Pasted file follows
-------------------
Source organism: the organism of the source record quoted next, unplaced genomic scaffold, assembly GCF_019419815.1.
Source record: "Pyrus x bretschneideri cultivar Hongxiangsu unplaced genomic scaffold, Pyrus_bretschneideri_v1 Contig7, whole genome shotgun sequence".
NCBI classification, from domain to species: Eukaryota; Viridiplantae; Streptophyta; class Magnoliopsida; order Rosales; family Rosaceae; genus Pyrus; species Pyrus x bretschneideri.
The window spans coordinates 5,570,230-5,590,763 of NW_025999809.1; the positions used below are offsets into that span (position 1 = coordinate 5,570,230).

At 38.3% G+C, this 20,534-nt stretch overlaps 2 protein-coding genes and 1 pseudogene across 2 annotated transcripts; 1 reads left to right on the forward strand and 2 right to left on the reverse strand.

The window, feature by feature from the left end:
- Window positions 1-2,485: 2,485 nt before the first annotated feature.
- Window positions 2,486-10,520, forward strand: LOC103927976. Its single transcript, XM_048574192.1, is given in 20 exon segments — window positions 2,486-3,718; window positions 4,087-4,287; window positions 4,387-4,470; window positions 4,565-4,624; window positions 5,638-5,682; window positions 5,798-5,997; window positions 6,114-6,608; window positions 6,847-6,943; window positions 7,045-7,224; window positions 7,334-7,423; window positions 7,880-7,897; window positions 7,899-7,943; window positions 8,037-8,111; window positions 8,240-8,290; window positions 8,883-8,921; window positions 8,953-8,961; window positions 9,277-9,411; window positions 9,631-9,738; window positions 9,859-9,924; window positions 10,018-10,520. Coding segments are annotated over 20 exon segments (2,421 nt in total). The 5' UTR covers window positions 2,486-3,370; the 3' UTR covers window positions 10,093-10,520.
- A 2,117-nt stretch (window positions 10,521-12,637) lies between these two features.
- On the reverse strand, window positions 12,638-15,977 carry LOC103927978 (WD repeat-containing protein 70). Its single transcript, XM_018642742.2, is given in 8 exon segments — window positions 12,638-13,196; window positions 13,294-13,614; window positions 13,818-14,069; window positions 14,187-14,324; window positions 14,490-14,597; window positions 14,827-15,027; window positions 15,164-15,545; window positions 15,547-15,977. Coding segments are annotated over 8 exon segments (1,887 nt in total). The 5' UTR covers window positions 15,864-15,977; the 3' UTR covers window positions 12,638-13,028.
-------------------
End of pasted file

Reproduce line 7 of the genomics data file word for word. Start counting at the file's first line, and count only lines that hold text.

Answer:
- Window positions 1-2,485: 2,485 nt before the first annotated feature.